How to prevent job burnout on your team
Often, managers are asked to make do with less. This leaves more employees taking on greater responsibilities with crunch deadlines and limited resources.
That’s a recipe for job burnout.
Rather than wait for it, try to prevent it with these steps:
• Hold a “recharge your batteries” contest. Ask your staff to suggest ways they would like to revitalize their jobs. Examples might include cross-training or making their schedules more flexible. Try to at least partially accommodate their ideas—and give an award to whoever comes up with the most creative proposal.
• Inject fun at work. Host quickie celebrations, such as spontaneous pizza parties. Go around the room and let everyone tell a joke, give a movie review or discuss a hobby. Ask employees to bring in a childhood photo album or board game. When tensions mount, call a “recreation break” and exchange photos or play a game.
• Release pressure points. Nip festering problems in the bud. Intervene at the first sign that employees are buckling under pressure. Example: If the bickering of two cubicle-mates starts heading toward a blowup, separate or reassign them.
Strategies from your peers
Delegate. A few years back when I started this job, I was an Energizer Bunny running around making sure everything was done correctly and on time. It seems I didn’t trust my staff enough. It took some time, but I found out I could hand off many projects that at one time I believed needed my full attention. What a relief! My staff can actually get things done right. — Deidre
Pull the plugs. If I can’t take a full week, I’ll opt for a three- or four-day weekend now and then to get away from the office. It’s not so much the long weekend, but I don’t bring my laptop, and I don’t answer email that’s work-related. I truly feel refreshed when I go back to work. — Manny
Change outside the box. I throw a wrench into all my boring routines once in a while. I drive a completely different way to work for a month, I go to unusual places for lunch, I totally rearrange my office. I’ll even give myself a two-week break from the gym or switch from tea to coffee for a while. Anything to give myself a sense that my world is changing just a little and that tomorrow won’t be exactly the same as today. — Allison
The danger of working through breaks
The Fair Labor Standards Act (FLSA) doesn’t require you to provide meal or rest breaks to employees. That’s the purview of state laws, not federal. But the FLSA does say that employees aren’t working during their meal periods if those breaks last at least 30 minutes and they’re completely relieved of their duties.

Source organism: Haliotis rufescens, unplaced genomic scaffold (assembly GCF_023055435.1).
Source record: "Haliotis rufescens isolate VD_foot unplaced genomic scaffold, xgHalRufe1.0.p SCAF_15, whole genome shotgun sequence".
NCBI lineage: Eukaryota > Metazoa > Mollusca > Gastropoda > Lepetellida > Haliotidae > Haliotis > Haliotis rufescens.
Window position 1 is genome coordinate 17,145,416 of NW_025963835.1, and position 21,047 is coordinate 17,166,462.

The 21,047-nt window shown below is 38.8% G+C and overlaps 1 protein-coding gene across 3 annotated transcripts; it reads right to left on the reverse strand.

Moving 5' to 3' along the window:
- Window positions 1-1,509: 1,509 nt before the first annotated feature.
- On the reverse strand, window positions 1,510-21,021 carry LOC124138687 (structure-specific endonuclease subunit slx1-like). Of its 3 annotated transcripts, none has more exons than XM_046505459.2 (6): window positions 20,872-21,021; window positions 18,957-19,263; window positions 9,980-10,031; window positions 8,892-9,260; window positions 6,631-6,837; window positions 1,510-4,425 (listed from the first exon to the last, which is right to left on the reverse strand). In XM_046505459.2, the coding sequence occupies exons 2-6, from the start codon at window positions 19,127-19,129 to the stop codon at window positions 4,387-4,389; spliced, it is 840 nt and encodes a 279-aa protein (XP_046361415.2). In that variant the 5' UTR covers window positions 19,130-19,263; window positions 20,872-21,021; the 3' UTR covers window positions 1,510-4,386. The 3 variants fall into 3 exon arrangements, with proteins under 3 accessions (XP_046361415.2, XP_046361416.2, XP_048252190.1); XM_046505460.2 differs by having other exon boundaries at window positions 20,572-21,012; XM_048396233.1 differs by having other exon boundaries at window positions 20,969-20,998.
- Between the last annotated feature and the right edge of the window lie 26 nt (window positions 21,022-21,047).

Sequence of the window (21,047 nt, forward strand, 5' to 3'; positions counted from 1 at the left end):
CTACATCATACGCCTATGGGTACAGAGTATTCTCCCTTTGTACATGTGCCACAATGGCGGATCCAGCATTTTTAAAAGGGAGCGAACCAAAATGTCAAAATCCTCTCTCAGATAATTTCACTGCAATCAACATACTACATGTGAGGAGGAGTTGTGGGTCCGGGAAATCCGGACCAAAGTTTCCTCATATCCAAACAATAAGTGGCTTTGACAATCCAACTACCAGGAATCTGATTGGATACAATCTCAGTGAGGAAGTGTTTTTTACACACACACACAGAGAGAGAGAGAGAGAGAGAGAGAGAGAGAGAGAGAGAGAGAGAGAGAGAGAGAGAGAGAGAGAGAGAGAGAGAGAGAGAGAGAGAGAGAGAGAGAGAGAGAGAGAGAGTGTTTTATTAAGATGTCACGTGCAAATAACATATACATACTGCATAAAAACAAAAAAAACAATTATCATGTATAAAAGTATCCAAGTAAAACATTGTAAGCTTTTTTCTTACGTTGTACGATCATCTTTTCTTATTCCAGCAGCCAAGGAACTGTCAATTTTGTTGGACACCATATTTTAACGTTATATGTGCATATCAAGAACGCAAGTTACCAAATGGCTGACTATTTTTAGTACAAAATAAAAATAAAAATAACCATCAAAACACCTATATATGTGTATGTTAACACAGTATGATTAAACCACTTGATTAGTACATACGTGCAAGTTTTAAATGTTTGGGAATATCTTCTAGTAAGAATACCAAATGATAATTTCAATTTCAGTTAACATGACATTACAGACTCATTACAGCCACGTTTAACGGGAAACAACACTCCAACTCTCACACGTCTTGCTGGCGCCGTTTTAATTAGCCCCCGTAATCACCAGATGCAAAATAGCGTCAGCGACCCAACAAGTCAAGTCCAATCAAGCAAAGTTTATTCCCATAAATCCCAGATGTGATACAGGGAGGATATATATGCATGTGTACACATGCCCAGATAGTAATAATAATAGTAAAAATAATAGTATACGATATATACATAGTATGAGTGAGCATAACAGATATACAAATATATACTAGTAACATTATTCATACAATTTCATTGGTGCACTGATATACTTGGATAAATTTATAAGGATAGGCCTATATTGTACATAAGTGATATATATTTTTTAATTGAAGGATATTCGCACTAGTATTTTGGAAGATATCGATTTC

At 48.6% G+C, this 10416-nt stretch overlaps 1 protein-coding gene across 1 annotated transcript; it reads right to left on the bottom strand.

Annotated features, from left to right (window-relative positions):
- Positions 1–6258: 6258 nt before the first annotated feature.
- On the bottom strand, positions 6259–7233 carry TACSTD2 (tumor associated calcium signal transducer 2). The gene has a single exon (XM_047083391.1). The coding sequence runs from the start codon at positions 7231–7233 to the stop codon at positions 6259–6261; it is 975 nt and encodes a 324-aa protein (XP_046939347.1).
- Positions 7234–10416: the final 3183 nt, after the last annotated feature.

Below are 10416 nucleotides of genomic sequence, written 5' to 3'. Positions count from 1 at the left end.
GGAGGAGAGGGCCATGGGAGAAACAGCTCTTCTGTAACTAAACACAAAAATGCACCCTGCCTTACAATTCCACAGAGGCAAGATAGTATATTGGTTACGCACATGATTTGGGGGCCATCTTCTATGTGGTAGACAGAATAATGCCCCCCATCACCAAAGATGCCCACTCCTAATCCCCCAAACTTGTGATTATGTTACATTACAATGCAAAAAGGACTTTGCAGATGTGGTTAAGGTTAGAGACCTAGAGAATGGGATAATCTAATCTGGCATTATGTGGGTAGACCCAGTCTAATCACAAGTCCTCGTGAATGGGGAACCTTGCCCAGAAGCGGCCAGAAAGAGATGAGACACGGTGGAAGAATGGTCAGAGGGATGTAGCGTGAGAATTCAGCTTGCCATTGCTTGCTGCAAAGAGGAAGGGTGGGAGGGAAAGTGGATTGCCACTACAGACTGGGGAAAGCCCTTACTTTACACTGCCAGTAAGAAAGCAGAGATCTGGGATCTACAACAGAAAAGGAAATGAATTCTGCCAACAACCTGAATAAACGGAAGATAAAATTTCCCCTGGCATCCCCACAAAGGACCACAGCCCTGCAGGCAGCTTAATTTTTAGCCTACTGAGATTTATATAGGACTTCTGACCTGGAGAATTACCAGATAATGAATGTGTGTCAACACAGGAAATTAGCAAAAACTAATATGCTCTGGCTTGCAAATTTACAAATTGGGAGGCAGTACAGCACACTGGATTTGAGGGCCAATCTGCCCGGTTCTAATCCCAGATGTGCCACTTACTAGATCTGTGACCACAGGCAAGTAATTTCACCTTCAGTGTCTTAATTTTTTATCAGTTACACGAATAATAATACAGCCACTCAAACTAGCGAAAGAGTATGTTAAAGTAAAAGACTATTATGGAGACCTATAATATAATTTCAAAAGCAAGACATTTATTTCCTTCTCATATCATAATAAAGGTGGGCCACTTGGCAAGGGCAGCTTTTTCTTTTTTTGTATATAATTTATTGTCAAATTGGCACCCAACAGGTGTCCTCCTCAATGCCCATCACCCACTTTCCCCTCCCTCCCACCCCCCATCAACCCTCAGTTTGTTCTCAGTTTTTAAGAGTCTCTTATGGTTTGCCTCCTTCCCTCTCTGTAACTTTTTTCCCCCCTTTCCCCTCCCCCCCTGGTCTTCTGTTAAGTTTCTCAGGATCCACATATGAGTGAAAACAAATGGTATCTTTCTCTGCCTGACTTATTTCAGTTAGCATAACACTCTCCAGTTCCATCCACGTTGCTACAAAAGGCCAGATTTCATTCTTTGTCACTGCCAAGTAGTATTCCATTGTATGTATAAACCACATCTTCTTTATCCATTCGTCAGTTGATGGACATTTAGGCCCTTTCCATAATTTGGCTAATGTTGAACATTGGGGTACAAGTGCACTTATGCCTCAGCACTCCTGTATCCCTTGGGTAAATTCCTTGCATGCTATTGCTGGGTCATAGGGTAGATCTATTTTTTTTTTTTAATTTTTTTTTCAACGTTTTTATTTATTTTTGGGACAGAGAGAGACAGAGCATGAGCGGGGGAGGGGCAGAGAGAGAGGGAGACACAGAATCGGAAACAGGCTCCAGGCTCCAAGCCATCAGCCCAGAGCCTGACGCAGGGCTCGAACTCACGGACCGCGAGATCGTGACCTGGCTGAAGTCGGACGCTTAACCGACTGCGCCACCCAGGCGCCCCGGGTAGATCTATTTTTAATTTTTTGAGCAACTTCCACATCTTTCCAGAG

Often, managers encourage employees to work through their meals. This is especially true when staffing levels are lean and managers’ bonuses depend on their subordinates’ productivity. But this is a mistake that will land you in an FLSA liability suit almost all of the time.
Let’s say that a nonexempt employee has to work through lunch so he can leave early to watch his kids play soccer. A sensitive manager would permit that, right? Who wants to get a reputation as a work-obsessed ogre? And you can still allow employees to flex this time provided their lunchtime is paid for, but the safest thing to do is for managers to be trained to not allow their subordinates to work through lunch without permission. If an employee works through lunch without permission, you must pay them, but then you should reprimand them for doing so.
Sometimes, however, employees can’t be provided with a regular unpaid meal break; or they can’t eat at their regular time because of the nature of their jobs, or they can’t be completely relieved of their job duties while they’re eating.
You can protect the company with a strong policy that everyone understands. For example, some employers ask employees to sign meal waiver agreements under which they will be paid for their meals. Employees who don’t sign these agreements still receive an extra hour’s worth of special pay in addition to their regular pay. Or, employees can be allowed to ask for an off-duty meal at any time. Needless to say, these agreements should be kept along with your other time records.
Rest breaks are considered working time even for employees who take supposedly excessive smoking breaks. These employees must be paid, but they can be disciplined—and there is no such thing as an on-duty rest break.